A good number of farmers have started profitable cassia leaf (locally called tejpata) cultivation in the narrow demarcation ridges of croplands at Chhinaye and Bidyananda unions in Rajarhat upazila and Kanthalbari union in Sadar upazila under the district.
Several years ago, many farmers in the area started cultivating fast-growing eucalyptus trees in the demarcation paths but now people have become aware of its detrimental effects on soil fertility.
Sadequl Haque Nuru, a former chairman of Chhinaye Union Parishad, began tejpata cultivation in 2013, being inspired by his elder brother Prof Samsul Haque.
“At first, I planted five hundred saplings of tejpata on the demarcation ridges of my croplands, spending Tk 150 per sapling. About 450 saplings survived and after one year, I sold tejpata leaves worth Tk 10,000,” Nuru said.
“Now I have 650 plants. The leaves are sold twice a year. There is no need to use fertilisers and insecticides for the saplings as fertilisers are used normally in the croplands,” he said.
Asad Ali, 59, of Barogram village of Chhinaye union said he planted 100 saplings of cassia leaf in the demarcation path of paddy fields in 2015 and 50 plants have survived.
“I sold leaves worth Tk 500 in first time, Tk 1,500 in second time and Tk 2,000 in third time. I shall plant 100 more plants,” he said.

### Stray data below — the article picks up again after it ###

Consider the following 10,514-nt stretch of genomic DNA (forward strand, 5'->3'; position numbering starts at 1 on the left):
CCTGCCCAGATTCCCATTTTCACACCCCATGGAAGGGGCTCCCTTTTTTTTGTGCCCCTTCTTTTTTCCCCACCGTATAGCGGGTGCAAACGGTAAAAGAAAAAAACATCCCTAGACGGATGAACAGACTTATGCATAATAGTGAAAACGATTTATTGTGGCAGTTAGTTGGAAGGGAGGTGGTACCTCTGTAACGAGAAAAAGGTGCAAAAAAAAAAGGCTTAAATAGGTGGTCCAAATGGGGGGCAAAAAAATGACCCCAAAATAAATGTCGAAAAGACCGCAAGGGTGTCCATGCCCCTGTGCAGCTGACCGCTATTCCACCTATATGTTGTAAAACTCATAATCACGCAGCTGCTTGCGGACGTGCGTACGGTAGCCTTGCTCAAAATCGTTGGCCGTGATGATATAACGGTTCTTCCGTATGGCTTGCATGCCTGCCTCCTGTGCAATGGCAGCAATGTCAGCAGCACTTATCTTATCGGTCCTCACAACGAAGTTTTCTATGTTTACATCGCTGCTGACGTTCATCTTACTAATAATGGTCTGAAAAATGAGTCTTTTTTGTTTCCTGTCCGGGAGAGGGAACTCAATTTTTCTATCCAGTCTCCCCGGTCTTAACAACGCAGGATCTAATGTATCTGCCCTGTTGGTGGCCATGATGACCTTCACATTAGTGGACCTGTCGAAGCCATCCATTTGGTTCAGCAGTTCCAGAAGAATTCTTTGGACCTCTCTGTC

Shafiqul Islam, 37, a cassia leaf trader of Chhinaye Haat village of the union, said, “I supplied huge graft plants of four varieties of tejpata to the farmers of the unions. Per piece of the graft plants of local variety is old at Tk 50, Sylheti variety at Tk 100, and Barishali variety at Tk 180 to Tk 200.”
“A few months ago, I sold leaves at Tk 1,200 to Tk 2,000 per maund (40 kg) to the traders of other districts. Farmers are getting interested to cultivate it in free spaces beside croplands,” Shafiqul said.
Rajarhat Upazila Agriculture Officer Sasty Chandra Roy said they suggest cultivation of environment-friendly trees like cassia leaves instead of eucalyptus, which is harmful for soil fertility and environment.
“About 40 farmers at Bidyananda, Chhinaye and Kanthalbari unions have planted over 1,250 cassia leaf plants for commercial purpose that sees increase every year. The cultivation, mostly on demarcation ridges croplands, bears good prospect,” he said.